The Linux distro you run on your server has a significant impact on the stability, performance, and day-to-day management of your infrastructure. Most Linux servers run on either Debian or Ubuntu, two open-source distros with stellar reputations and sizable user bases.
Both Debian and Ubuntu are excellent choices for servers, but the differences between the two mean most use cases perform better with one or the other distro. So, which one is the right choice for your server?
This article offers an in-depth Debian vs. Ubuntu server comparison that helps pick an optimal distro for your infrastructure. Jump in to learn about the main pros and cons of both distros and see which one better meets your server needs.
Unsure whether to set up a Windows server or go with one of the Linux distros? Our comparison of Linux and Windows servers will help make an informed choice.
Debian Server Overview
Debian is among the oldest and most reliable Linux distros on the market. This open-source distro is the go-to choice for environments that prioritize system stability and security, such as production servers.
Here are the main reasons why Debian is a popular choice for Linux servers:
- Stability. The long-term support and reliability of Debian's stable release make the distro a preferred option for servers that require uninterrupted, surprise-free operation.
- Security. The Debian security team has a proven track record of effective and timely security patches.
- Package management. Debian's package manager (the Advanced Package Tool, or APT for short) simplifies software installations and updates.
Debian is a community-driven project, so there's no commercial entity behind this Linux distro. Debian's current stable release (version 12.2, codenamed "bookworm") is highly reliable, without any critical bugs regarding security or usability.
- A time-tested open-source distro.
- Each stable release goes through highly rigorous testing.
- Excellent for resource-limited servers that require a lightweight OS.
- An active security team that provides timely patches and updates.
- Extensive documentation, active forums, and a helpful community.
- The APT handles software installations, updates, and dependency resolutions.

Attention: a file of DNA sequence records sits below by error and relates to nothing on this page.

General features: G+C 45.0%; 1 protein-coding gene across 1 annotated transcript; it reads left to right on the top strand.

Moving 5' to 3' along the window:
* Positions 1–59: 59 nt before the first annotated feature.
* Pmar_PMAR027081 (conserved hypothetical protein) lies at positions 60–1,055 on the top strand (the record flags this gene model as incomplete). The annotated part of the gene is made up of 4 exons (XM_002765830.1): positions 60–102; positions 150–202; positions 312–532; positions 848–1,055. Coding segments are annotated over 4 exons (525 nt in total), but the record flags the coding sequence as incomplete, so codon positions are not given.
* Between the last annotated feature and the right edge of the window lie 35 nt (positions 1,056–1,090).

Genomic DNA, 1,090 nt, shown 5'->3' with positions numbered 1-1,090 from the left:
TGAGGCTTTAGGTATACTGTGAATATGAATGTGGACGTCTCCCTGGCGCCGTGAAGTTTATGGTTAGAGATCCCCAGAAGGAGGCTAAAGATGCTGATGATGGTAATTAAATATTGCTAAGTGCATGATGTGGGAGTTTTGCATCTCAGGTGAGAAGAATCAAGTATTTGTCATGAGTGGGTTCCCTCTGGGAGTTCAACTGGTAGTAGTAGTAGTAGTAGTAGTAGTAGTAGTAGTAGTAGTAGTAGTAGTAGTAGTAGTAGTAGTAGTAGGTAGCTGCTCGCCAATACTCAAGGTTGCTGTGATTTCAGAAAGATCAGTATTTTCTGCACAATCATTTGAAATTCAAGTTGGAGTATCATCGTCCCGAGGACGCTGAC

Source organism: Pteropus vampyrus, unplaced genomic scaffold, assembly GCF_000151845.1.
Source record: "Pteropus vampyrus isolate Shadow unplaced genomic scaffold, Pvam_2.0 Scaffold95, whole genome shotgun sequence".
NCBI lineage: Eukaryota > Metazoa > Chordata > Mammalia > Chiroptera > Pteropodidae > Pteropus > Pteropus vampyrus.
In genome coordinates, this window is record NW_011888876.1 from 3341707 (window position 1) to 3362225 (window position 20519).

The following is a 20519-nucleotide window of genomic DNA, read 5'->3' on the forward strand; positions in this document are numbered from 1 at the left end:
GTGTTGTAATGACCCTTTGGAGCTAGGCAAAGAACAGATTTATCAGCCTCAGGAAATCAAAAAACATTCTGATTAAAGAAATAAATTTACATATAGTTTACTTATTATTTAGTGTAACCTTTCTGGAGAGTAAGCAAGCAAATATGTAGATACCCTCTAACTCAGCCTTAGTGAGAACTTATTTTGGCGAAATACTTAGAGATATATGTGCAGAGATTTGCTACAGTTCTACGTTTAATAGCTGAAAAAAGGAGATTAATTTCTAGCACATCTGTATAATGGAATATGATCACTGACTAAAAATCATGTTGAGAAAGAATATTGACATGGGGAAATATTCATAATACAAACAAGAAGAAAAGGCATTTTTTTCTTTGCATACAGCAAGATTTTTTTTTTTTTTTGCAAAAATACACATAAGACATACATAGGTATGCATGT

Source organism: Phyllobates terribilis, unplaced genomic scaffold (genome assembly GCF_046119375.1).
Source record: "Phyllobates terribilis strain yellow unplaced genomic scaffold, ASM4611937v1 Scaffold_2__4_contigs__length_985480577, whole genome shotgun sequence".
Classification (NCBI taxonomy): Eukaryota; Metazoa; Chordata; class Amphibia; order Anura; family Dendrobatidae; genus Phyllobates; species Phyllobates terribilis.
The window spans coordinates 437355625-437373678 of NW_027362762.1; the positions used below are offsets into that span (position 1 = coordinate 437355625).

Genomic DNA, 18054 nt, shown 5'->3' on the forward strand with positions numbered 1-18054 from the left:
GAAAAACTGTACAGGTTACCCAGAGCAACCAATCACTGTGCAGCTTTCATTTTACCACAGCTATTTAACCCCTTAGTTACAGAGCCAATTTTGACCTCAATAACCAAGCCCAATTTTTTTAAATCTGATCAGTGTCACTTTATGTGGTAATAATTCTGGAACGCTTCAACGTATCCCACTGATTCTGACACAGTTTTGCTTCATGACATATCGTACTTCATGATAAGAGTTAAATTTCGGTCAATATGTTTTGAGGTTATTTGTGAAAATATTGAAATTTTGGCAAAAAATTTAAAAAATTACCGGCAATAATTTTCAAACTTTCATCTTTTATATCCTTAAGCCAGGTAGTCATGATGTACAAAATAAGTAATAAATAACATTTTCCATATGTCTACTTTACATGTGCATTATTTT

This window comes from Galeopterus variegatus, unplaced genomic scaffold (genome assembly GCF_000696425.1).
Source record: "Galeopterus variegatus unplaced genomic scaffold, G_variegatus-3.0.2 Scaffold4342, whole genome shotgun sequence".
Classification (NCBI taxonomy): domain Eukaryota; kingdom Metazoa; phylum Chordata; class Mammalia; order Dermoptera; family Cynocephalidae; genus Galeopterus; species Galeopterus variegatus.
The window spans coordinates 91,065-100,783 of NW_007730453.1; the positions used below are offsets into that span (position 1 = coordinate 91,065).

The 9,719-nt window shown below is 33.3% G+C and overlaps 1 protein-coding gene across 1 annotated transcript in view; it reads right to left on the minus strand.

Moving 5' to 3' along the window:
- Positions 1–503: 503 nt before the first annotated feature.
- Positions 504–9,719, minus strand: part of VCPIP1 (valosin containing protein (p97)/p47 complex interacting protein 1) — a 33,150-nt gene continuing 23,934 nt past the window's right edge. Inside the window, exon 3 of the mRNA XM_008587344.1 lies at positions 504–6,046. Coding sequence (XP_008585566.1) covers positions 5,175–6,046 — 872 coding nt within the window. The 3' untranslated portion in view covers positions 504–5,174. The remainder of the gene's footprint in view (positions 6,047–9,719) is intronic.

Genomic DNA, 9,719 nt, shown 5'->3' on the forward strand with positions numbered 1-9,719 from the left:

- A large repository of software packages helps find and install server tools and applications.
- Users can choose between stable, testing, and unstable branches depending on their preferences for stability versus newer features.
- A slower release cycle than other distros (including Ubuntu), so users must wait longer for new features and software updates.
- There is no strict release schedule, so stable releases only come out when they are ready.
- No official support services.
- A steep learning curve for new users unfamiliar with Debian's package management system and installation procedures.
New to Linux? Our Linux commands cheat sheet provides a helpful overview of all must-know commands.
Ubuntu Server Overview
Ubuntu is a popular Debian-based distro recognized for its ease of use and flexibility. Unlike Debian, Ubuntu has the backing of a commercial entity. Canonical, the company behind Ubuntu, provides professional support, making Ubuntu the go-to option for server admins who want official support.
Ubuntu maintains a highly predictable release cycle with two versions. An LTS (Long Term Support) edition offers high stability and has 5-year-long support, while non-LTS versions provide access to the latest software and features.
Ubuntu relies on Snap packages, a containerized software packaging system that streamlines app deployments and management. The distro also makes it easy to set up and manage services with the following:
- Juju, a service orchestration tool.
- Charms, preconfigured deployment scripts.
- Simple to install and set up a server.
- Very beginner-friendly.
- A large and active user community.
- A predictable release cycle for both the LTS and non-LTS editions.
- The non-LTS version provides access to the latest features and has a 6-month release cycle.
- Snap packages, Juju, and Charms simplify app deployment and management.
- Support for the ZFS file system that's valuable for data-intensive server workloads.
- A software repository with both free and commercial apps and tools.
- A dedicated security team that provides prompt security updates.
- Commercial support for organizations looking for official assistance.
- Higher resource usage compared to more minimalistic distros (including Debian), which makes Ubuntu unsuitable for servers with limited resources.
- Non-LTS releases require more frequent system upgrades, which is undesirable for mission-critical servers that cannot afford any downtime.
- Canonical support is not suitable for admins working on a limited budget.
The Snap packaging system and APT package manager are both helpful, but they work differently. Our Snap vs. APT article offers a detailed comparison of the two features.
Debian vs. Ubuntu Server: What Are the Differences?
Both Debian and Ubuntu are excellent choices for a server, but there are differences you must know when choosing between the two distros. Below is a closer look at all notable differences between Debian and Ubuntu servers.
Debian's stable releases come out at relatively long intervals (typically every 2 to 3 years). Every release goes through exhaustive testing and quality assurance (QA) to ensure stability. Each release also gets five-year-long support.